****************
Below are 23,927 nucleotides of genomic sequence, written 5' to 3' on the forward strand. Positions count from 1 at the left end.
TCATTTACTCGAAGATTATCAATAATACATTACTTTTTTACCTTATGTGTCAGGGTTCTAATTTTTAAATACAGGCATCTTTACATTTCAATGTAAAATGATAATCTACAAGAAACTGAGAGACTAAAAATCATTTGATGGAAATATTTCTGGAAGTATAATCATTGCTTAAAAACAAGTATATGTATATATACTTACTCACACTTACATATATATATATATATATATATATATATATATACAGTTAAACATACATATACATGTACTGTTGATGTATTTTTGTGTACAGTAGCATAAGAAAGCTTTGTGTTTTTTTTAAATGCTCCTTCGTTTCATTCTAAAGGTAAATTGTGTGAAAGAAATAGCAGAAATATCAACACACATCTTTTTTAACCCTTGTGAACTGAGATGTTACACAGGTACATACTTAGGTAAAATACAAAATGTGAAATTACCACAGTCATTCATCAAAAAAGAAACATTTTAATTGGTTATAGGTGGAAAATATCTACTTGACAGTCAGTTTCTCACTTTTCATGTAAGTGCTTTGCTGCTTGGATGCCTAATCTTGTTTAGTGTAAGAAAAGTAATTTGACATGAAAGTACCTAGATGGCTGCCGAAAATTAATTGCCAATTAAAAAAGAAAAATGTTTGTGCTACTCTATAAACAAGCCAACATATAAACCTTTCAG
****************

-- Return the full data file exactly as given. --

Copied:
Below are 23,927 nucleotides of genomic sequence, written 5' to 3' on the forward strand. Positions count from 1 at the left end.
TCATTTACTCGAAGATTATCAATAATACATTACTTTTTTACCTTATGTGTCAGGGTTCTAATTTTTAAATACAGGCATCTTTACATTTCAATGTAAAATGATAATCTACAAGAAACTGAGAGACTAAAAATCATTTGATGGAAATATTTCTGGAAGTATAATCATTGCTTAAAAACAAGTATATGTATATATACTTACTCACACTTACATATATATATATATATATATATATATATATATACAGTTAAACATACATATACATGTACTGTTGATGTATTTTTGTGTACAGTAGCATAAGAAAGCTTTGTGTTTTTTTTAAATGCTCCTTCGTTTCATTCTAAAGGTAAATTGTGTGAAAGAAATAGCAGAAATATCAACACACATCTTTTTTAACCCTTGTGAACTGAGATGTTACACAGGTACATACTTAGGTAAAATACAAAATGTGAAATTACCACAGTCATTCATCAAAAAAGAAACATTTTAATTGGTTATAGGTGGAAAATATCTACTTGACAGTCAGTTTCTCACTTTTCATGTAAGTGCTTTGCTGCTTGGATGCCTAATCTTGTTTAGTGTAAGAAAAGTAATTTGACATGAAAGTACCTAGATGGCTGCCGAAAATTAATTGCCAATTAAAAAAGAAAAATGTTTGTGCTACTCTATAAACAAGCCAACATATAAACCTTTCAG